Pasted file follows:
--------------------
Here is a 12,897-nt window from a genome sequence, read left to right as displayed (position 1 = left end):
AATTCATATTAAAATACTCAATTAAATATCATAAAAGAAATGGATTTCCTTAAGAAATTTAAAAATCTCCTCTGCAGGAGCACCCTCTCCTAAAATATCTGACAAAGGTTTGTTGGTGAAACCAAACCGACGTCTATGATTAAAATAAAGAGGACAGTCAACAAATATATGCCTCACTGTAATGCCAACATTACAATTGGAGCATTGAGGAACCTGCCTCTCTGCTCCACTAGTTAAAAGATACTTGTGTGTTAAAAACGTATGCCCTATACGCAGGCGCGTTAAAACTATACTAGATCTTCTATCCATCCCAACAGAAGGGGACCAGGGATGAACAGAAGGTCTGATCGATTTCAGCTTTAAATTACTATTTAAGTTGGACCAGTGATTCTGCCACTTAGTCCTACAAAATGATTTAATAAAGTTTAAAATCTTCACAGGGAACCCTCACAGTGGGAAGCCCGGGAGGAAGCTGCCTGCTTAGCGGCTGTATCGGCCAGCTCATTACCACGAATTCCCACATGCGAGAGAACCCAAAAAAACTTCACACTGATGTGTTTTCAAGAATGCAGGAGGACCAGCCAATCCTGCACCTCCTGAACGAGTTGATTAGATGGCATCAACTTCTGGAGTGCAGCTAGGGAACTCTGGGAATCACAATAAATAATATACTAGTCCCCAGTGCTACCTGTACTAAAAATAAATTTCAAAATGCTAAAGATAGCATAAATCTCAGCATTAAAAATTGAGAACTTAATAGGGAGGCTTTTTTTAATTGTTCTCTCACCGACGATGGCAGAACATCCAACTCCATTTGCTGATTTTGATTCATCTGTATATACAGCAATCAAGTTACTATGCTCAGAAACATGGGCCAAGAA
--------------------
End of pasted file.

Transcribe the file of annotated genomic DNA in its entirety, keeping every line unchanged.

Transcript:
Here is a 12,897-nt window from a genome sequence, read left to right as displayed (position 1 = left end):
AATTCATATTAAAATACTCAATTAAATATCATAAAAGAAATGGATTTCCTTAAGAAATTTAAAAATCTCCTCTGCAGGAGCACCCTCTCCTAAAATATCTGACAAAGGTTTGTTGGTGAAACCAAACCGACGTCTATGATTAAAATAAAGAGGACAGTCAACAAATATATGCCTCACTGTAATGCCAACATTACAATTGGAGCATTGAGGAACCTGCCTCTCTGCTCCACTAGTTAAAAGATACTTGTGTGTTAAAAACGTATGCCCTATACGCAGGCGCGTTAAAACTATACTAGATCTTCTATCCATCCCAACAGAAGGGGACCAGGGATGAACAGAAGGTCTGATCGATTTCAGCTTTAAATTACTATTTAAGTTGGACCAGTGATTCTGCCACTTAGTCCTACAAAATGATTTAATAAAGTTTAAAATCTTCACAGGGAACCCTCACAGTGGGAAGCCCGGGAGGAAGCTGCCTGCTTAGCGGCTGTATCGGCCAGCTCATTACCACGAATTCCCACATGCGAGAGAACCCAAAAAAACTTCACACTGATGTGTTTTCAAGAATGCAGGAGGACCAGCCAATCCTGCACCTCCTGAACGAGTTGATTAGATGGCATCAACTTCTGGAGTGCAGCTAGGGAACTCTGGGAATCACAATAAATAATATACTAGTCCCCAGTGCTACCTGTACTAAAAATAAATTTCAAAATGCTAAAGATAGCATAAATCTCAGCATTAAAAATTGAGAACTTAATAGGGAGGCTTTTTTTAATTGTTCTCTCACCGACGATGGCAGAACATCCAACTCCATTTGCTGATTTTGATTCATCTGTATATACAGCAATCAAGTTACTATGCTCAGAAACATGGGCCAAGAA